Pre-birth Bonding With Your New Baby

The bond between a new mom and her baby is, without a doubt, something that’s incredibly special and unbreakable. When you envision developing that bond with your own baby, you probably imagine reading stories, going for walks, or cuddling in a rocking chair together. While these are all sweet ways to grow closer to your new baby, the bond building doesn’t have to wait until your baby is born. Here are some great ways to start the bonding process while your baby’s still in utero.

Turn Up the Tunes
Studies have shown that growing babies respond positively to music. But before you turn up the rock music, know that by the second trimester babies seem to prefer classical music, or music that mimics your own heart rate of 60 beats per minute. It’s soothing for them, and it’s something you’ll probably enjoy, as well. Remember, if you’re relaxed, your baby probably will be, too.

Write It Down
Take some time at the end of each day to write down your thoughts and daily activities in a journal you purchase specifically for your new baby. You could describe how you reacted the first time you felt your baby kick, for example, or how excited you are for her to be born. Then, when your new baby is older, you can read the entries to her (or she can read them herself!). The journal will make a nice keepsake for your child to cherish in later years.

Have a Conversation
Talking to your baby is a nice way to start the bonding process early. Say “goodnight” and “good morning,” sing songs, talk to her while you rub your belly, and explain to your little one what your movements are throughout the day. She may not understand what the words mean, but the sounds will be soothing.

Get an Ultrasound
The most exciting bonding experience with your new baby may be when you get to actually see how she’s growing. Your ultrasound will give you a very realistic look at your little one. Having a real-life, tangible photo to hold on to will definitely help make the experience feel more real (if the morning sickness and growing stomach haven’t already!).

Sure, you may feel silly talking to your new baby while she’s still in your belly, but keep in mind that starting these bonding rituals now will make them seem like second nature by the time your little one is born.

Pregnancy Beauty Basics

When you’re pregnant, it’s not uncommon to want to make up for swollen ankles and other less desirable symptoms with a fresh face of make up and a new hair ‘do. But keep in mind that the ingredients in your beauty products, if absorbed into the skin, may reach the placenta and could pose a risk for your new baby. But that doesn’t mean you have to give up on looking glam until post-birth. Just be sure to steer clear of the below, and, if in doubt of a product’s safety, ask your doctor.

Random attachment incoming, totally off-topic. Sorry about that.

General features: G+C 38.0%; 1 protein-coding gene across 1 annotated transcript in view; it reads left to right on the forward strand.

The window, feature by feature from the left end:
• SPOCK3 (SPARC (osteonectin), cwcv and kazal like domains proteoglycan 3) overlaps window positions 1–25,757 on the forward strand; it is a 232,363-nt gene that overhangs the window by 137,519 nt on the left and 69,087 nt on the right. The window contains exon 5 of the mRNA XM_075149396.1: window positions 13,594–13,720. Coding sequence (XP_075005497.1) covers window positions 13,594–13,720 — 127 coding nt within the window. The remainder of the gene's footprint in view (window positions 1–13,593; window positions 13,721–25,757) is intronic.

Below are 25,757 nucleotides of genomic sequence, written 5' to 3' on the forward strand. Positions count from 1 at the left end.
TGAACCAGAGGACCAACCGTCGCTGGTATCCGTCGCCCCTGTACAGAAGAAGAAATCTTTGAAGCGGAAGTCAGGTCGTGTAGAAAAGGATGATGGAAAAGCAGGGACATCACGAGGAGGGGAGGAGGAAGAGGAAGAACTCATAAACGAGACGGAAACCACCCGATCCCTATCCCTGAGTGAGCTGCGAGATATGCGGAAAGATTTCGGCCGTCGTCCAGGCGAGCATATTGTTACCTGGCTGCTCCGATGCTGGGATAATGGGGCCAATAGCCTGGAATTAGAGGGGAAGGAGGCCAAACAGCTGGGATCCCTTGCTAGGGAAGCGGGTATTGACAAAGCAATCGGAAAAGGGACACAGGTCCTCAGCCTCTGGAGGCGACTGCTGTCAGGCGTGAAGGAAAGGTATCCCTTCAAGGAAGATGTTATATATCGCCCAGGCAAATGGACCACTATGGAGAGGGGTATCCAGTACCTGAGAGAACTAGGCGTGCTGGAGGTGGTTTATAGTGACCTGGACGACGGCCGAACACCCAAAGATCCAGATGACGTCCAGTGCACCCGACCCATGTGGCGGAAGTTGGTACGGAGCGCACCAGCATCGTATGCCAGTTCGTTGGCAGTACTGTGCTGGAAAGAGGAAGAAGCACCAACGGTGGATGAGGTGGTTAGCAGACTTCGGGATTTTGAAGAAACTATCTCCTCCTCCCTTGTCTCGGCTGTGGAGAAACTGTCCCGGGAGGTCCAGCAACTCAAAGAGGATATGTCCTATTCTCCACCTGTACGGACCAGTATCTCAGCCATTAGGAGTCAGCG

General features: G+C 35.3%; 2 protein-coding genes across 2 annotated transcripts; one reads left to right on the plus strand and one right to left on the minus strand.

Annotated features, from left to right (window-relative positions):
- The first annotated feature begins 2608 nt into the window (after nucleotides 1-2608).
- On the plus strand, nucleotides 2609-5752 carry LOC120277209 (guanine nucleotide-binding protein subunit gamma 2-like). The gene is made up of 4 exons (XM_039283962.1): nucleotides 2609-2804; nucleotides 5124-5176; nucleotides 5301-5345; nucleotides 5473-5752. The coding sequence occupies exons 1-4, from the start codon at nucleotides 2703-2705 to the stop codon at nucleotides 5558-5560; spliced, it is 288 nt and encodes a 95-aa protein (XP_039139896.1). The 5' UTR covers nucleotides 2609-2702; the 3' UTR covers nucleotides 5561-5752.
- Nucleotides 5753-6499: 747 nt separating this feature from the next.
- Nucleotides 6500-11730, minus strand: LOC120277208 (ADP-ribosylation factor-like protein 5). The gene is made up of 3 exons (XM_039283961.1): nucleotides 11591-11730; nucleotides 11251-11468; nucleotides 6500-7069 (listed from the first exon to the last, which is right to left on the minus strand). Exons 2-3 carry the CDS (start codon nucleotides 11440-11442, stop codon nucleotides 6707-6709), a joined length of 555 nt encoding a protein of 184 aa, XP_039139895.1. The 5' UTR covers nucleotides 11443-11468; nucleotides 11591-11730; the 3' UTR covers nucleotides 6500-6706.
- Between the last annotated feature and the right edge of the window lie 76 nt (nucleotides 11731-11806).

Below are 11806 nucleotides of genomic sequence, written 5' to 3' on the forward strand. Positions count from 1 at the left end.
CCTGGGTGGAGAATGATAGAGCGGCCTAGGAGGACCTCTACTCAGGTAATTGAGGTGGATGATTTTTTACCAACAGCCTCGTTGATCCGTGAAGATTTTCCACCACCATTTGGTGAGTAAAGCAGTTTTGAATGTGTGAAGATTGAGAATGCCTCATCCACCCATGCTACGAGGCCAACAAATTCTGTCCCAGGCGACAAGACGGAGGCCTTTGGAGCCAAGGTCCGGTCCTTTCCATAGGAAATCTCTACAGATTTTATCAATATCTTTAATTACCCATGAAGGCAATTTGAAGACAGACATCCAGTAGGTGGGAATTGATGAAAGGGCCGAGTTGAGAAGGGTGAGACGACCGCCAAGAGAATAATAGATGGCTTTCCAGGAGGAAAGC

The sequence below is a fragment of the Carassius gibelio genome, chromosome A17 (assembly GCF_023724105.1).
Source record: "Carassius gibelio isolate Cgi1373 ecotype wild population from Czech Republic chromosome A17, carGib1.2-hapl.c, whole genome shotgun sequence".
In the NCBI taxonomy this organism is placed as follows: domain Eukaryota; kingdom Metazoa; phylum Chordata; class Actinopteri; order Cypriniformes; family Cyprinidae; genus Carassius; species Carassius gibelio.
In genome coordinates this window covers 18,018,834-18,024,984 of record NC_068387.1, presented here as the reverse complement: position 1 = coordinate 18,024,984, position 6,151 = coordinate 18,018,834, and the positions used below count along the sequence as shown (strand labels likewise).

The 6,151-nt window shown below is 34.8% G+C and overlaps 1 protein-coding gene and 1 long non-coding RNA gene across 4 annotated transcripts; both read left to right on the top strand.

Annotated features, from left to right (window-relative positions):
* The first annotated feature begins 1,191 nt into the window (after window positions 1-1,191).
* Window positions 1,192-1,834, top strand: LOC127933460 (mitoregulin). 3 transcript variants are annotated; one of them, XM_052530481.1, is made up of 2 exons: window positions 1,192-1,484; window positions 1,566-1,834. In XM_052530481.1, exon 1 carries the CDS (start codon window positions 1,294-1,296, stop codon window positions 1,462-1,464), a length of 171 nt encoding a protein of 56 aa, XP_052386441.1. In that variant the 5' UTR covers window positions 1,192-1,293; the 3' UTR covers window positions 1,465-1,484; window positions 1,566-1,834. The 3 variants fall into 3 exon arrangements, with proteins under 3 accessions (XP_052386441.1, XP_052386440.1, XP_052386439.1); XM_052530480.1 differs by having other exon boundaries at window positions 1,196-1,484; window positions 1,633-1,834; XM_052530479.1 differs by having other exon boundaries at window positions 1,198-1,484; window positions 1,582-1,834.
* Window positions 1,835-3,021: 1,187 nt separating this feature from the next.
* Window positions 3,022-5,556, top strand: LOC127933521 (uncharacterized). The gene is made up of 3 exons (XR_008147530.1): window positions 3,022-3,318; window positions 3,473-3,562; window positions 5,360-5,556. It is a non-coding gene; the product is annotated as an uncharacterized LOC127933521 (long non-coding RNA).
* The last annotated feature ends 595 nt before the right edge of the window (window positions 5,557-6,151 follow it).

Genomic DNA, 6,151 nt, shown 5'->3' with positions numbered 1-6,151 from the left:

Skip it: Hair dye Expecting new moms should try to avoid dying or chemically straightening their hair when pregnant, as the ammonia fumes could harm a new baby during the first three months of pregnancy. If you must change your color or touch up your roots, do so after the first trimester in a well ventilated space, and ask the stylist to avoid touching your scalp with the chemicals.

Skip it: Nail polish

The phthalates in nail polish have been linked to birth defects, so it’s best to wait until after the first trimester to get a manicure or pedicure, when the risk to your new baby is much lower. Acrylic nails should also be avoided when expecting. Need some color before then? Reach for a phthalate-free nail polish instead.

Skip it: Hairspray

Hairspray also contains phthalates, and considering you spray it by your face, it’s very easy to breathe it in. Instead, keep your hair in place with a mousse or gel during your pregnancy.

Skip it: Acne creams

Expecting new moms should avoid prescription acne medications, as they can increase the risk of birth defects. If pimples pop up during your pregnancy, try to use a gentle face wash and switch to oil-free makeup. If that doesn’t work, ask your doctor about what acne face washes may be safe for your new baby.

Skip it: Teeth whitening products

The jury is still our on whether the peroxide, the active ingredient in teeth whiteners, is safe during pregnancy, so it’s best to skip this one. If your pearly whites aren’t looking so, well, white, use a brightening toothpaste instead. And don’t forget to floss and brush regularly during pregnancy. Good dental hygiene is good for your smile and for your new baby’s health.

It’s not always easy for new moms-to-be to give up go-to beauty routines, but keep in mind that sporting your natural hair color or not-so-perfectly-white teeth is best for your new baby. For now, skip the scary stuff and wear your pregnancy glow instead.

Pregnancy Etiquette for Expectant Moms

As you may have discovered, even the most well intentioned family members and friends, coworkers and strangers will ask unwanted questions while you’re pregnant. So how does a mom-to-be handle the queries gracefully while keeping her cool? The key is to be ready for whatever people will throw at you. Here’s how to cope with some awkward situations you'll encounter while pregnant.

The question: “What are you going to name your new baby?”

Let’s face it: Coming up with a baby name that you and your partner can agree on is hard enough without anyone else chiming in, and it’s normal to worry that someone will steal your baby name. While some expecting parents have no problem revealing potential monikers, it’s okay if you prefer to not to share. Just politely explain that for now you’re keeping names a secret, and if you decide to announce the name before the baby comes they’ll be the first to know.

The remark: “Did you know I was in labor for 38 hours?”

It’s normal for new moms to want to share their experiences and offer pregnancy tips, but no one wants to hear horror stories about the delivery room. If a conversation gets too graphic, feel free to interrupt and politely say that you appreciate the advice, but everyone’s pregnancy and delivery is different. Explain to your chatty friend that the next time you have a question, you’ll be sure to give her a call.

The question: “Are you pregnant?”

If a nosy co-worker or cousin is prying before you’ve decided to make the announcement, remember that you’re allowed to keep it a secret for as long as you’d like. Not ready to ‘fess up? Try a quick, “Not yet!” fib as a response. When you are ready to tell family and friends that you'll be a new mom, it’s usually best to start with your inner circle before posting on Facebook. At your workplace, your wisest course is to tell your boss in private before spreading the word.